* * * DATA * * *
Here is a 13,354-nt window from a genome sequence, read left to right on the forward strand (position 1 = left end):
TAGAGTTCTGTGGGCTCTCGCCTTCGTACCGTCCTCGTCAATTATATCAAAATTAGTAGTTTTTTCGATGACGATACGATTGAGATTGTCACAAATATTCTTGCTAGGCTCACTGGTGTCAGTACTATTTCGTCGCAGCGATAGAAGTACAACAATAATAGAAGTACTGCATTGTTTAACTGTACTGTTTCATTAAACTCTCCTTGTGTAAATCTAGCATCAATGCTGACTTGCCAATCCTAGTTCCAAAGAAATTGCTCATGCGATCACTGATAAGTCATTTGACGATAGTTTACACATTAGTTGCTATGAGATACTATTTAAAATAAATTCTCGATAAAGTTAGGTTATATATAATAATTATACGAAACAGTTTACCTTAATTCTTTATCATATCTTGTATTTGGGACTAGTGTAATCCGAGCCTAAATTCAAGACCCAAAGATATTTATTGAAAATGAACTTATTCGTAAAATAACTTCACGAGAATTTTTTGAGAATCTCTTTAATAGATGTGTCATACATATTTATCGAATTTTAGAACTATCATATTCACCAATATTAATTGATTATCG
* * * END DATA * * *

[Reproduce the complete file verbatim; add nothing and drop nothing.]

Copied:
Here is a 13,354-nt window from a genome sequence, read left to right on the forward strand (position 1 = left end):
TAGAGTTCTGTGGGCTCTCGCCTTCGTACCGTCCTCGTCAATTATATCAAAATTAGTAGTTTTTTCGATGACGATACGATTGAGATTGTCACAAATATTCTTGCTAGGCTCACTGGTGTCAGTACTATTTCGTCGCAGCGATAGAAGTACAACAATAATAGAAGTACTGCATTGTTTAACTGTACTGTTTCATTAAACTCTCCTTGTGTAAATCTAGCATCAATGCTGACTTGCCAATCCTAGTTCCAAAGAAATTGCTCATGCGATCACTGATAAGTCATTTGACGATAGTTTACACATTAGTTGCTATGAGATACTATTTAAAATAAATTCTCGATAAAGTTAGGTTATATATAATAATTATACGAAACAGTTTACCTTAATTCTTTATCATATCTTGTATTTGGGACTAGTGTAATCCGAGCCTAAATTCAAGACCCAAAGATATTTATTGAAAATGAACTTATTCGTAAAATAACTTCACGAGAATTTTTTGAGAATCTCTTTAATAGATGTGTCATACATATTTATCGAATTTTAGAACTATCATATTCACCAATATTAATTGATTATCG